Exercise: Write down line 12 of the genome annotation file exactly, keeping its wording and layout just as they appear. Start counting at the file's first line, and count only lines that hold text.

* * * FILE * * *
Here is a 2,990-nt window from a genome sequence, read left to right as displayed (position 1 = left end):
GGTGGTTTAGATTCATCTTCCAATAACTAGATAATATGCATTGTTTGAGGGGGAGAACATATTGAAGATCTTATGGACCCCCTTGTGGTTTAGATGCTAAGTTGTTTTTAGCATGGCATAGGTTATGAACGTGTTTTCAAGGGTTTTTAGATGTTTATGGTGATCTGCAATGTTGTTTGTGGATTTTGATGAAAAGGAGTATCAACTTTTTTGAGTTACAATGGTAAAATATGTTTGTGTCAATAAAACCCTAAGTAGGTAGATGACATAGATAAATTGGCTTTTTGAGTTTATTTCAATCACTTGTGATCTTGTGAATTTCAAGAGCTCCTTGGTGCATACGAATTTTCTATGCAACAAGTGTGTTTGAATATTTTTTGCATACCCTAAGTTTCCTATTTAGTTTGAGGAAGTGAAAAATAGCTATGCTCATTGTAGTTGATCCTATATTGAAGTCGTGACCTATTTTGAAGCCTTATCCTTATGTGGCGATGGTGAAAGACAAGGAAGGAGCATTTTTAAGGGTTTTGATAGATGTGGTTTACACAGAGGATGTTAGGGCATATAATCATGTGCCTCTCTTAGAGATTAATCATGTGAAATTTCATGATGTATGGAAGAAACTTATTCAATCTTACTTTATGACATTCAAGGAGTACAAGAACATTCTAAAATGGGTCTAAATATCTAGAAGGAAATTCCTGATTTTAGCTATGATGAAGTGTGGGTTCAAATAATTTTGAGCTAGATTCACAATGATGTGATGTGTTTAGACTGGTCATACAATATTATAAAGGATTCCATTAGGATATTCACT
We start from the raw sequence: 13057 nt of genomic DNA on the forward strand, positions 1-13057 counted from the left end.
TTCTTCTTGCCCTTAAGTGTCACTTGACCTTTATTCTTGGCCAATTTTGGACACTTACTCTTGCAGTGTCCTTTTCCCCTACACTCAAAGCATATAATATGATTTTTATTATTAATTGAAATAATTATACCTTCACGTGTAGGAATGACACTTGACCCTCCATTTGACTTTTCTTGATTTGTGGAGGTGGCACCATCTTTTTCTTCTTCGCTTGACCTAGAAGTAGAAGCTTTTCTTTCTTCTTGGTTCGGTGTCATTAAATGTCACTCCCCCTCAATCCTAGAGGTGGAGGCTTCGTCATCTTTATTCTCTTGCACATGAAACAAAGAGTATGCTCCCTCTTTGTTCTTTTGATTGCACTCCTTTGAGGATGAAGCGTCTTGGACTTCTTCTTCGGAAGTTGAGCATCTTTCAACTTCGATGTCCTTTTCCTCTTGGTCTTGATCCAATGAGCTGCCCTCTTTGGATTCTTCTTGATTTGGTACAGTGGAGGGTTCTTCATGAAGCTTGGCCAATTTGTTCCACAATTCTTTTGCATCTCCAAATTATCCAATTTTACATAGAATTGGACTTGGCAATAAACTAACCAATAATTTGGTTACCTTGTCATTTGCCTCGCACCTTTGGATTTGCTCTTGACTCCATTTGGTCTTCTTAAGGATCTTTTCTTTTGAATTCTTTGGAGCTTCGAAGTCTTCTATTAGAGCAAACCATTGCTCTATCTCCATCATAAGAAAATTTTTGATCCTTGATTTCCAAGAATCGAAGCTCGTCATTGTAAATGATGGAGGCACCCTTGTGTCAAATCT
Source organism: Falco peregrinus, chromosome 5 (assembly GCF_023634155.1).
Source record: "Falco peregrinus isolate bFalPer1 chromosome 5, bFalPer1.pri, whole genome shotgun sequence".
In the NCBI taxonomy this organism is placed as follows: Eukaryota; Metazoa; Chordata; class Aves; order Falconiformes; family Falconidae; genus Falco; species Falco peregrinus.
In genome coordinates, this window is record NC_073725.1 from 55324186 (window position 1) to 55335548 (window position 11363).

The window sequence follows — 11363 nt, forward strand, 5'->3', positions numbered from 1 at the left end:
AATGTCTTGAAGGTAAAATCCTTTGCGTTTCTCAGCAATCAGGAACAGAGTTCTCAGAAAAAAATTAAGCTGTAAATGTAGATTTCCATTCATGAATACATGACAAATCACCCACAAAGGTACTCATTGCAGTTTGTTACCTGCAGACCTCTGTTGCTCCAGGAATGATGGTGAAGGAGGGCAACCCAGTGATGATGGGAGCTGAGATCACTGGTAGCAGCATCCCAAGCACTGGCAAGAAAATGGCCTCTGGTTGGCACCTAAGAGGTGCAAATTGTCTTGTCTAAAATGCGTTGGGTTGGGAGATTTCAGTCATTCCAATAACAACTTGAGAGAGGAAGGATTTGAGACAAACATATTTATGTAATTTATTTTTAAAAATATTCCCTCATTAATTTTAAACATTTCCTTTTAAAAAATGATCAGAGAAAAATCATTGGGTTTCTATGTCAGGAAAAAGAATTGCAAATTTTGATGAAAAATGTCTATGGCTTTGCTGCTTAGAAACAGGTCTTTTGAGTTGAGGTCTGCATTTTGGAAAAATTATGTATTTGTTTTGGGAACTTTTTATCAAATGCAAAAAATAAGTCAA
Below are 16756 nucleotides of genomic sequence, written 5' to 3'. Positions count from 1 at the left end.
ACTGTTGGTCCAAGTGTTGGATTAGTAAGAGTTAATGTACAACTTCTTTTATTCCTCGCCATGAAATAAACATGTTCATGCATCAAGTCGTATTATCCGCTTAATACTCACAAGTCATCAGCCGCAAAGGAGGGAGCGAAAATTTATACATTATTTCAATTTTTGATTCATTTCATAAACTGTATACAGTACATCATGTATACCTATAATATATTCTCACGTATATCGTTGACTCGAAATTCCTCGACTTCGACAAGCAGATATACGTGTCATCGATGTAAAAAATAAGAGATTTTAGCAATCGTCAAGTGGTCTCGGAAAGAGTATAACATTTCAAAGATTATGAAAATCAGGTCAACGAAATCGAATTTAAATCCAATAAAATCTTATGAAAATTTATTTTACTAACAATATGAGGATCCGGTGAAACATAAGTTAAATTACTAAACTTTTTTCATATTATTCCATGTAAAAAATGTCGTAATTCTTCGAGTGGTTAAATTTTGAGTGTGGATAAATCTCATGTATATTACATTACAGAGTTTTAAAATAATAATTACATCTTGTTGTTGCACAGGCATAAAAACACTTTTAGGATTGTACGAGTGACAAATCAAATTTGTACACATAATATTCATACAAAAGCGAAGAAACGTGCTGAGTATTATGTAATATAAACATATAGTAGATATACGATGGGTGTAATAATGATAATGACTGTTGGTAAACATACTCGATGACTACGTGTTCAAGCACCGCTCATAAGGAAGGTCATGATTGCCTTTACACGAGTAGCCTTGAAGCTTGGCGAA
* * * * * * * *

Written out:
ACTGTTGGTCCAAGTGTTGGATTAGTAAGAGTTAATGTACAACTTCTTTTATTCCTCGCCATGAAATAAACATGTTCATGCATCAAGTCGTATTATCCGCTTAATACTCACAAGTCATCAGCCGCAAAGGAGGGAGCGAAAATTTATACATTATTTCAATTTTTGATTCATTTCATAAACTGTATACAGTACATCATGTATACCTATAATATATTCTCACGTATATCGTTGACTCGAAATTCCTCGACTTCGACAAGCAGATATACGTGTCATCGATGTAAAAAATAAGAGATTTTAGCAATCGTCAAGTGGTCTCGGAAAGAGTATAACATTTCAAAGATTATGAAAATCAGGTCAACGAAATCGAATTTAAATCCAATAAAATCTTATGAAAATTTATTTTACTAACAATATGAGGATCCGGTGAAACATAAGTTAAATTACTAAACTTTTTTCATATTATTCCATGTAAAAAATGTCGTAATTCTTCGAGTGGTTAAATTTTGAGTGTGGATAAATCTCATGTATATTACATTACAGAGTTTTAAAATAATAATTACATCTTGTTGTTGCACAGGCATAAAAACACTTTTAGGATTGTACGAGTGACAAATCAAATTTGTACACATAATATTCATACAAAAGCGAAGAAACGTGCTGAGTATTATGTAATATAAACATATAGTAGATATACGATGGGTGTAATAATGATAATGACTGTTGGTAAACATACTCGATGACTACGTGTTCAAGCACCGCTCATAAGGAAGGTCATGATTGCCTTTACACGAGTAGCCTTGAAGCTTGGCGAA